Mitigate the acidic, negative effects of coffee by adding this one ingredient to your next cup
Coffee is one of those products that has a 50/50 split when it comes to health benefits and health risks. While some people do extremely well with it, others feel jittery or experience other side effects that aren’t enough to offset the benefits. What few people realize, however, is that not all coffee is created equal.
Caffeine has protective effects against Parkinson’s disease, Alzheimer’s, dementia, stroke, and heart disease; it also lowers the risks of oral cancers, and type 2 diabetes.
At the same time, caffeine is a drug that can be addictive, and coffee can promote anxiety, insomnia, and fatigue; it is a health risk for people with diabetes and blood pressure issues, and it can cause different digestive issues. Coffee also is one of the higher-pesticide crops out there, making it especially important to buy it organic.
And because coffee can many times come from several different origin spots, mold has become a consistent problem. In fact, an entire culture of health-crazed consumers have begun following the popular “Bulletproof Diet” by author and podcast host Dave Asprey, which is centered around drinking coffee that is especially created in order to be low in mold residues. The brewed coffee usually has grass fed butter and special types of coconut oil mixed in.
In terms of coffee itself, acidity from long-term consumption can also contribute to health problems.
Acidity in Coffee (and How to Counteract it With Cardamom)
A lot of the negative health effects also come from the acidity of coffee. It has a pH value of about 5.0, while the human body needs to be at about 7.4 for optimal health. Foods that are between 7.30 and 7.45 are the ones that will make most people feel the best in the long run, once the body becomes acclimated to digesting them.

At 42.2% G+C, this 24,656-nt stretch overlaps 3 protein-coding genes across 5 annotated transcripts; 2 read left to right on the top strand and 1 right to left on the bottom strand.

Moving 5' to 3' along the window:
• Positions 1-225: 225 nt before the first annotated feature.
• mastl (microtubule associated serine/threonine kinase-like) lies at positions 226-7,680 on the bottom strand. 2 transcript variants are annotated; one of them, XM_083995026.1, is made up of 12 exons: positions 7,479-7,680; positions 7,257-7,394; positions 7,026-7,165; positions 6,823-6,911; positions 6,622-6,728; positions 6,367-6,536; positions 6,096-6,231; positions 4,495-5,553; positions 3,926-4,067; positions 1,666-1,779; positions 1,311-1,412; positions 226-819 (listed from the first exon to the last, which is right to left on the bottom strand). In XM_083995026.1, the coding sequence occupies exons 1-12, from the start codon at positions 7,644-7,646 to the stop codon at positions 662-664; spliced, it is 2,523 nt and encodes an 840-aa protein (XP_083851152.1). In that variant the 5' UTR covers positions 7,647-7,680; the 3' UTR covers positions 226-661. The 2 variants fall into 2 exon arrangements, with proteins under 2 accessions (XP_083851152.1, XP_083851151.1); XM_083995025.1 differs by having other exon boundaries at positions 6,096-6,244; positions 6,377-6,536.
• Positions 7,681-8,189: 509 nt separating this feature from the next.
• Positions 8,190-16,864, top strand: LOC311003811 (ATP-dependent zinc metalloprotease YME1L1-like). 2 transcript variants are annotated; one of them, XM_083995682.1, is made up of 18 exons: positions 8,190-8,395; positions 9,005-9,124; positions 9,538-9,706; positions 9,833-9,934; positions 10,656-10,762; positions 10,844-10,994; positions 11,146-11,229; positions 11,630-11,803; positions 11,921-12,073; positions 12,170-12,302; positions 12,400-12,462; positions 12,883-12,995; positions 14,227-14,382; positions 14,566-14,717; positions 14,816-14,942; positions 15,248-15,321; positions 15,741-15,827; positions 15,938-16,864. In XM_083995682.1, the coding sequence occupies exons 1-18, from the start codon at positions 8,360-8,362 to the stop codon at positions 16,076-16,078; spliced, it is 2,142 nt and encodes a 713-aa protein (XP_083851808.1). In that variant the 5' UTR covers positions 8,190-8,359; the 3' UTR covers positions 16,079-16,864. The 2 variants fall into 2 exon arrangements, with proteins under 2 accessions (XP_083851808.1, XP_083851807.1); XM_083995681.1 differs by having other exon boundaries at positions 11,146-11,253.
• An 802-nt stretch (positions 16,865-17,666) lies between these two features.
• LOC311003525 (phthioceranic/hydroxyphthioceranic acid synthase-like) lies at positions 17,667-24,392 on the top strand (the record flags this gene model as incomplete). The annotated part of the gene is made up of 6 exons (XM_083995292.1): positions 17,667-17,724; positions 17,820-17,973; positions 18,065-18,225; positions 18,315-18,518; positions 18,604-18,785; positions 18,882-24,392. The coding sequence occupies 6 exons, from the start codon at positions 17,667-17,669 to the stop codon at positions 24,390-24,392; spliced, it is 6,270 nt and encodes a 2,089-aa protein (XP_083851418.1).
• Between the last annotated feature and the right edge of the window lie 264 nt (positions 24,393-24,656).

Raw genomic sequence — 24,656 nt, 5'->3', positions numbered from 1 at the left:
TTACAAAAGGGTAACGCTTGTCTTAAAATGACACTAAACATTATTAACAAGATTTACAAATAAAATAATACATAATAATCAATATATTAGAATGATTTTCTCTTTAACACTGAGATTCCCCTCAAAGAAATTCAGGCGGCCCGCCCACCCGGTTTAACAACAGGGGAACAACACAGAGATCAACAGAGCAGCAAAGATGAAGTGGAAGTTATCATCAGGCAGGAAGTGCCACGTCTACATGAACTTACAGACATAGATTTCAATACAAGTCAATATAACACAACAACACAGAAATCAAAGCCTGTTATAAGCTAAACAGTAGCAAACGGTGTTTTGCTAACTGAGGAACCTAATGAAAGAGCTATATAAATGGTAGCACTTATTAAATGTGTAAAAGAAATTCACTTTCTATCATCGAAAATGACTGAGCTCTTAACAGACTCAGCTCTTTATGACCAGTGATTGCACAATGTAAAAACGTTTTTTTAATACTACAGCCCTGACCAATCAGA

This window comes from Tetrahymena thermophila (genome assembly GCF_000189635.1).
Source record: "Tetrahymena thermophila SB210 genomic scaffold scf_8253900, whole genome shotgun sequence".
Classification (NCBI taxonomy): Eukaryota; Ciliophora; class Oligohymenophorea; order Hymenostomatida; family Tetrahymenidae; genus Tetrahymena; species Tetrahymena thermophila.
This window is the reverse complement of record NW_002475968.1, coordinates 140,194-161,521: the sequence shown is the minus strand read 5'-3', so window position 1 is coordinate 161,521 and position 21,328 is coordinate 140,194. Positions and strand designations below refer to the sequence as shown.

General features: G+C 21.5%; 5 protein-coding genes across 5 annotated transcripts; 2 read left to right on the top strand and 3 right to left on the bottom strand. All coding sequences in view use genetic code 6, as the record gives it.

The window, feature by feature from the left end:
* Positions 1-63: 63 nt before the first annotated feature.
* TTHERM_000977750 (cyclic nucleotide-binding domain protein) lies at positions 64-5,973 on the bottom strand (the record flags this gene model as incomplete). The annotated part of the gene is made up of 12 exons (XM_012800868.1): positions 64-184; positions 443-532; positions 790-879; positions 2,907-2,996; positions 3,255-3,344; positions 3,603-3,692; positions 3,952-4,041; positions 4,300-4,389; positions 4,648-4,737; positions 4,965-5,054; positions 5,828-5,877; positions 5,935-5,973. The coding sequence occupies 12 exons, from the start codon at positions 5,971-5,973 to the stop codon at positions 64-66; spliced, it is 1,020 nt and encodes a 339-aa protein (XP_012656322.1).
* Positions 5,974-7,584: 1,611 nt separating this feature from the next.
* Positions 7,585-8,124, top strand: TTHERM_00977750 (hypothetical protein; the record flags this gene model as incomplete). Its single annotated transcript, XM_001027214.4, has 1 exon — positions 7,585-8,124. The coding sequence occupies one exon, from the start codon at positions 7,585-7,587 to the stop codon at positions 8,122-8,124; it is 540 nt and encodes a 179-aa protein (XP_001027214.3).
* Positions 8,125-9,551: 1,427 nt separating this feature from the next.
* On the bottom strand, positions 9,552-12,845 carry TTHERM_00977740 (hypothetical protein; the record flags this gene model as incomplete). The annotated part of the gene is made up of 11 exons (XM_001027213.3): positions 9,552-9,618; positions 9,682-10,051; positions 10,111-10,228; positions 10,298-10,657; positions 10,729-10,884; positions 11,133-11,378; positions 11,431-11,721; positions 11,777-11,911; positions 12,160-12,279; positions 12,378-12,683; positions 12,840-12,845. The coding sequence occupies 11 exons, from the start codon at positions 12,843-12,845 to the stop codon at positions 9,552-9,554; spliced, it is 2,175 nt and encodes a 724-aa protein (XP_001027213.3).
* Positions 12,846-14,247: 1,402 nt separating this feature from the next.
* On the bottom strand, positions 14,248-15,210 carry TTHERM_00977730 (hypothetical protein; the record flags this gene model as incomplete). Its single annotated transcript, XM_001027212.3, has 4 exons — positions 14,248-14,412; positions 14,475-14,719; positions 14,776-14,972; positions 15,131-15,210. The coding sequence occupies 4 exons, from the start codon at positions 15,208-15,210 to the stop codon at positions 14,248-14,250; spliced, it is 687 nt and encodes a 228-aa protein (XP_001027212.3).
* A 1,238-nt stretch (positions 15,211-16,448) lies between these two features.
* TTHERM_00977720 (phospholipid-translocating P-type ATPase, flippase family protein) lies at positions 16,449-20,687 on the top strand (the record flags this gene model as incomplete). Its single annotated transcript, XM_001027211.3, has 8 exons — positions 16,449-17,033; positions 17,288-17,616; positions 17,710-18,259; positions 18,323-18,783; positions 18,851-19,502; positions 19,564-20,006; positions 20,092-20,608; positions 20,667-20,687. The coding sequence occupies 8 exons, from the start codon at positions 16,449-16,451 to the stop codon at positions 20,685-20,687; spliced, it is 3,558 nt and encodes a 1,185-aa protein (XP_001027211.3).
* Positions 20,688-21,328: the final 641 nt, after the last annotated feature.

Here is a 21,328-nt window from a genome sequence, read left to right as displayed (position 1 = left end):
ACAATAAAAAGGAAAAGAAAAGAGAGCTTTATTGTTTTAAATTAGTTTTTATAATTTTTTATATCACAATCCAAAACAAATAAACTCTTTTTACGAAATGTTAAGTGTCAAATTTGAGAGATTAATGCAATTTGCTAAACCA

While it was not yet figured out how to brew alkaline coffee (although low-acidity coffee does exist), there is one trick we can borrow from the Middle Eastern as well as Indian cultures – adding the spice cardamom to coffee will help mitigate its acidity.
Cardamom like most spices is very alkaline, and it also happens to mix really well with coffee from a flavor profile standpoint. It will help neutralize your body’s pH level when drinking coffee. This spice is also warming and soothing to the digestive system, and it clears the lungs and opens the heart. Cardamom helps detoxify the body, promotes oral health, and is an anti-inflammatory.
The recommendation is between a few pinches to half a teaspoon of powdered cardamom to a 12-ounce cup of coffee. Not only does it add healing properties to your coffee, it also has a strong aroma and a unique flavor.
Cardamom is The Secret Ingredient in Turkish Coffee
Traditionally cardamom is added to Turkish coffee, which has a distinctive taste and smell. Many people who tried it, like it so much they can never go back to drinking coffee without it.
To make it you will need the following:
1 cup filtered water
1 tablespoon of finely ground Arabic coffee
1/8 teaspoon ground cardamom
Sugar (optional) or preferably another low glycemic sweetener (stevia, raw honey)
To brew the coffee, you will need an ibrik (a Turkish coffee pot) if you have one or a saucepan.
Step 1: Bring water and sugar to boil. Remove from heat and add coffee with cardamom.
Step 2: Return to heat to bring to boil again until the coffee foams, then remove from heat.
Step 3: Repeat step 2.
Step 4: Pour in a cup. Let stand for a few minutes, and serve (do not stir).
Source: Alt Health Works